First Sunday of Lent, February 21, 1988

Dear Brothers and Sisters in Christ,

The Philippines, more than any other country in Asia, has witnessed these past years an unprecedented exodus of its people to all points of the globe.  It is estimated that, at present, there are three million Filipinos abroad:  permanent migrants, overseas workers, seamen, and other kinds of expatriates.  If each belongs to a family of five, then around fifteen million Filipinos are directly affected by migration.

Moved by the pastoral solicitude of the Church, we wish to address to you this message on the occasion of National Migration Day.

The most obvious cause for the big outflow of Filipino workers to other countries is economic.  The search for work and a better standard of living, or even survival, pulls young people and couples from their places of origin.  There is hardly a community or barrio in the country which does not have people abroad.  The official and unofficial repatriation of money (roughly estimated at US$1.5 billion annualy) from Filipino migrants around the globe has sustained families, put children through school and, as the largest dollar earner of the nation, even saved the government during these times of economic crisis.  It is, indeed, an opportune time, during this National Migration Day, to reflect upon the situation of our migrants, overseas workers and other expatriates.

We are aware of the many serious problems of morality, poverty, and injustice that affect people, especially women, who migrate from the provinces to the big cities in our own country.  They are often exploited in the tourism industry.  However, on this occasion we focus our attention on the plight of migrants and overseas workers.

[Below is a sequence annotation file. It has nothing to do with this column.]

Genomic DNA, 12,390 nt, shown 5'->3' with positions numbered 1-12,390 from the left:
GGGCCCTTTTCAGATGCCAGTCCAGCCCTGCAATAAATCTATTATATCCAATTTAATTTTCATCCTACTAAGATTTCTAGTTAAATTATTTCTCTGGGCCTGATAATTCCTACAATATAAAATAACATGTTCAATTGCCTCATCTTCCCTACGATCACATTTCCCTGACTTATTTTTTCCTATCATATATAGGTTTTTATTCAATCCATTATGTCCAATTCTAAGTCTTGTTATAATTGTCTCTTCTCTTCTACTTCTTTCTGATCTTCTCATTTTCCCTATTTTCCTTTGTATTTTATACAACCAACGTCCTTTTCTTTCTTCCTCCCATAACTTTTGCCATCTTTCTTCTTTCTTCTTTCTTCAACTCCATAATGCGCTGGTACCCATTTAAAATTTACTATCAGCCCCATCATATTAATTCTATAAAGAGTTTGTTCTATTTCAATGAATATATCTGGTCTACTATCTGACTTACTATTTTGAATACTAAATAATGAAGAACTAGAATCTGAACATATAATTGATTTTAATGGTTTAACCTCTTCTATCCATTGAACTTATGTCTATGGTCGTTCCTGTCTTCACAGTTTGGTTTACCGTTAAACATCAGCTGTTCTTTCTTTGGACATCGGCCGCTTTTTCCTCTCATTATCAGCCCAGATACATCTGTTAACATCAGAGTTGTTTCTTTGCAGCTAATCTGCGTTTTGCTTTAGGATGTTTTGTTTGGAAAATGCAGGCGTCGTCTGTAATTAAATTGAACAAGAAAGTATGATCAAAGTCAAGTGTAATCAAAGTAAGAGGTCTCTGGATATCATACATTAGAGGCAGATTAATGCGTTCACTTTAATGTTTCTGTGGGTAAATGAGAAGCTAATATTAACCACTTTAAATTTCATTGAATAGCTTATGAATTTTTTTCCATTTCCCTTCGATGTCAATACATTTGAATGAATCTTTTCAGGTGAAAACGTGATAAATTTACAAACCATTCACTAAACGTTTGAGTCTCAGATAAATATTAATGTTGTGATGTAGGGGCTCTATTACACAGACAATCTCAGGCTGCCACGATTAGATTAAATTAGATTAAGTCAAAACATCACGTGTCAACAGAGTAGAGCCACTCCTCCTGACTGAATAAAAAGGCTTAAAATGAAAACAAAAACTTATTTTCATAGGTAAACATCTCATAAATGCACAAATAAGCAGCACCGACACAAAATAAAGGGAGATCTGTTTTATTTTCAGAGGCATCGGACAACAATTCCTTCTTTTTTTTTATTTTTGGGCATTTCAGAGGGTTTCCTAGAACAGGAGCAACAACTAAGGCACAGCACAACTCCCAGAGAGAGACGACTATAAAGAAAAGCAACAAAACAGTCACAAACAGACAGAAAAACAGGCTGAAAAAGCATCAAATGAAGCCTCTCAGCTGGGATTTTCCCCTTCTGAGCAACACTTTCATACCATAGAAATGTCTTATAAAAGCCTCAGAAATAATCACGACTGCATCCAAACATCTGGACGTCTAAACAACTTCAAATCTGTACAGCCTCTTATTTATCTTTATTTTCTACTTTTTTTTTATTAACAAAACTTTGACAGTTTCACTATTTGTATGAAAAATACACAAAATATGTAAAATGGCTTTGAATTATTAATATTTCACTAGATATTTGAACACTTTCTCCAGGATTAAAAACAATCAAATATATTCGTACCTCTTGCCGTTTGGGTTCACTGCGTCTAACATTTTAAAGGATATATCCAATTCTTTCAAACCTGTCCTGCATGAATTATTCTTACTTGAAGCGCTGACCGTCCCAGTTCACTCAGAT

Our reflection moves us, first of all, to thank the Filipinos abroad for the manifold sacrifices they have undertaken for us here at home.  Their endurance in the face of adverse conditions, their determination to turn risks into opportunities, their courage in the face of real physical threats (for example, seamen in the Persian Gulf) and moral dangers are to be admired.  The courage of these migrant workers has shown us how to believe in life and to hope against many odds.

Although much has been done by our priests, religious sisters, and lay faithful, we wish to humbly acknowledge before our migrants and overseas workers the limitations that beset the Philippine Church in its pastoral care for them and their families.  But, as we become more and more a nation of migrants, we are training and assigning more church personnel, clergy as well as laity, to this particular ministry.  We appeal to the Major Superiors of Religious Men and Women to  do likewise.  The need for pastoral care is great and urgent.  Although many good things come from migration, it is also attended by many evils, such as exploitation, broken families, moral degradation, loneliness and other psychological sufferings.

We are particularly concerned about some factors surrounding this massive migration in our midst: